Israeli NGO Accuses Hamas of Using Coinbase to Raise Funds
Shurat HaDin Israel Law Center, an Israeli civil rights NGO, believes that Hamas, the militant Islamic Palestinian nationalist movement, is using Coinbase to raise cryptocurrency funds, The Jerusalem Post reported on February 13, 2019.
Analytics Links Hamas to Coinbase Accounts
Hamas, a controversial Palestinian military-political group, recognized as a terrorist organization by the governments of the United States and Israel, has been linked to a Coinbase account. Whitestream, an Israeli blockchain analytics company, linked multiple blockchain wallets on the exchange to the military group, Globes reported on February 3, 2019.
And while some of the wallets the company identified were featured on Hamas’ official website, others have been kept private from the public. The organization used the address to ask for donations in bitcoin to “support the resistance.”
Receiving donations in cryptocurrencies isn’t prohibited by law, but funneling the funds through a foreign-based exchange could pose a problem for Hamas. According to Globes, this breaches the policy for using Coinbase’s services, which are subject to the laws of the 42 countries in which it operates.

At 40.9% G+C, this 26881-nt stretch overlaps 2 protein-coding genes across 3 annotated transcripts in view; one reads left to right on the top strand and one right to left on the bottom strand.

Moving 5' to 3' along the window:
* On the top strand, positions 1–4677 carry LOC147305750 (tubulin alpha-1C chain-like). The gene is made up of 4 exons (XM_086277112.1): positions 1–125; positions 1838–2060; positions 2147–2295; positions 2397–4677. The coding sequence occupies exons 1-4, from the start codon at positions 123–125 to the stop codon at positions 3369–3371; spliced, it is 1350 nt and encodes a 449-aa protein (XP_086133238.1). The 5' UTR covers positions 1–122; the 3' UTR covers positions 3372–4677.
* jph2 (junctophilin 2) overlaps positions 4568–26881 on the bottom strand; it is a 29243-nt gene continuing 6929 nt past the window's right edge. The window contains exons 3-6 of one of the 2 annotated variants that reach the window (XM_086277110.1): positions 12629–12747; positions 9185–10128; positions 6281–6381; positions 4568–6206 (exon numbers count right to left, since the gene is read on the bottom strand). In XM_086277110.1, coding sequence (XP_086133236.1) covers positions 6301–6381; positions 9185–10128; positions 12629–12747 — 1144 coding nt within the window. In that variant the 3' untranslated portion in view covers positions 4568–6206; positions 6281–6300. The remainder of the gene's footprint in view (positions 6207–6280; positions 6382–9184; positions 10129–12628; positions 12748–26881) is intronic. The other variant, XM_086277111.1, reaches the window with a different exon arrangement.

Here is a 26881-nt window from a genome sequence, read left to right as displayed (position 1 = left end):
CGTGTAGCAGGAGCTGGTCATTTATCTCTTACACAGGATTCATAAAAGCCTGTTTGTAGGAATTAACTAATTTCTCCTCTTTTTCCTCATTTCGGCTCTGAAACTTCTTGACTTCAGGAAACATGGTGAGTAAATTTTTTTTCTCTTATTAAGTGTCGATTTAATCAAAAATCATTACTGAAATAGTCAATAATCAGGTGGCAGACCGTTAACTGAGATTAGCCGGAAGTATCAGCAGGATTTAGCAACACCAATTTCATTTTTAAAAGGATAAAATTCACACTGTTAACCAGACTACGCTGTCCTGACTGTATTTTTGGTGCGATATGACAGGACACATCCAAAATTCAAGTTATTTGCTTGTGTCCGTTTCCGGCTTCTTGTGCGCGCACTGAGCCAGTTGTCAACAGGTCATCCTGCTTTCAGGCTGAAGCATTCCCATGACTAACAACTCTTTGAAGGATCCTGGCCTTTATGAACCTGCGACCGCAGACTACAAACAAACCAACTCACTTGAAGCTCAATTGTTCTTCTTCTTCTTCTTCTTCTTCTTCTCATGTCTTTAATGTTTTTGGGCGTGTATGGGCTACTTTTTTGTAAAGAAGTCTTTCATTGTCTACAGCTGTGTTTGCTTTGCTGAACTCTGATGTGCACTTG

Threats of Lawsuit
Following the report published by Whitestream, Israeli Law Center Shurat HaDin has put Coinbase on notice. According to a February 13, 2019, report from The Jerusalem Post, Shurat HaDin’s founder Nitsana Darshan-Leitner wrote a letter to Coinbase CEO and crypto billionaire Brian Armstrong, warning him of illegal activities his company was used in.
“I am writing to notify Coinbase that knowingly providing material support or resources to Hamas is a violation of U.S. federal criminal law, and to demand that Coinbase immediately terminate any and all accounts and services provided to Hamas,” she said in the note.
Darshan-Leitner also added that the provision of support to Hamas could render Coinbase both criminally and civilly liable under the United States Anti-Terrorism law. All transactions with Hamas, including providing or receiving any property or services, have been banned in the U.S. since 1995, the note explained.
The Shurat HaDin Law Center urged Coinbase and other exchanges to review the list of designated terrorists published by the Office of Foreign Assets Control (OFAC) to ensure they comply with federal laws. The center also reserved the right to take legal action against Coinbase without any additional notice, Darshan-Leitner added in the note.